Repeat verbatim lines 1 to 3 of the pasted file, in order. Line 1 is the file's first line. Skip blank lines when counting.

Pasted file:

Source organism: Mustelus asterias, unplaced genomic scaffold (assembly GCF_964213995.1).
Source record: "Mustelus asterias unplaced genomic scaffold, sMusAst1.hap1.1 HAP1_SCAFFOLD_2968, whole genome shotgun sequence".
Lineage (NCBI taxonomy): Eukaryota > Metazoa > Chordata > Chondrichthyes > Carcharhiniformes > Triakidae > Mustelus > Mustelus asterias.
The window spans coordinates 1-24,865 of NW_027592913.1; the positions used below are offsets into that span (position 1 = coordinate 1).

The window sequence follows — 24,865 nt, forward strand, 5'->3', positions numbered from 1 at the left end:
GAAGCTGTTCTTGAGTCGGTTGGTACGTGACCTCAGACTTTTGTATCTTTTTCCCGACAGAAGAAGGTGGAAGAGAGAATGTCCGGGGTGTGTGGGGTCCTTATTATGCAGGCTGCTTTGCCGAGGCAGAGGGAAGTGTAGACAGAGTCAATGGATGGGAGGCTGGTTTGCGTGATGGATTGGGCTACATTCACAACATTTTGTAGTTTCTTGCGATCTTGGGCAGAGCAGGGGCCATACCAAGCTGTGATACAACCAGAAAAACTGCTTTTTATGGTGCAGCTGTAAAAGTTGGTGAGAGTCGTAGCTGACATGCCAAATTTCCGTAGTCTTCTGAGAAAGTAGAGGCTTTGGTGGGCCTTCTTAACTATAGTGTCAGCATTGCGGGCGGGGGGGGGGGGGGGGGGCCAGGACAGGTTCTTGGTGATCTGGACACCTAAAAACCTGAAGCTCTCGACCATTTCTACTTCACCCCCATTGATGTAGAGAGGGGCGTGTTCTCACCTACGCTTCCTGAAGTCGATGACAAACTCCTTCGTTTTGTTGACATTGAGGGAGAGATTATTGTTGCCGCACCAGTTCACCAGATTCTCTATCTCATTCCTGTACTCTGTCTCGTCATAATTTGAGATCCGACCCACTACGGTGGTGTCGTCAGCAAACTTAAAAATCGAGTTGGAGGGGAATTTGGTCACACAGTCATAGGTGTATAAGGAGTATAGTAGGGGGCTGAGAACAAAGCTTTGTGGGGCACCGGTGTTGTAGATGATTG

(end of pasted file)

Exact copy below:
Source organism: Mustelus asterias, unplaced genomic scaffold (assembly GCF_964213995.1).
Source record: "Mustelus asterias unplaced genomic scaffold, sMusAst1.hap1.1 HAP1_SCAFFOLD_2968, whole genome shotgun sequence".
Lineage (NCBI taxonomy): Eukaryota > Metazoa > Chordata > Chondrichthyes > Carcharhiniformes > Triakidae > Mustelus > Mustelus asterias.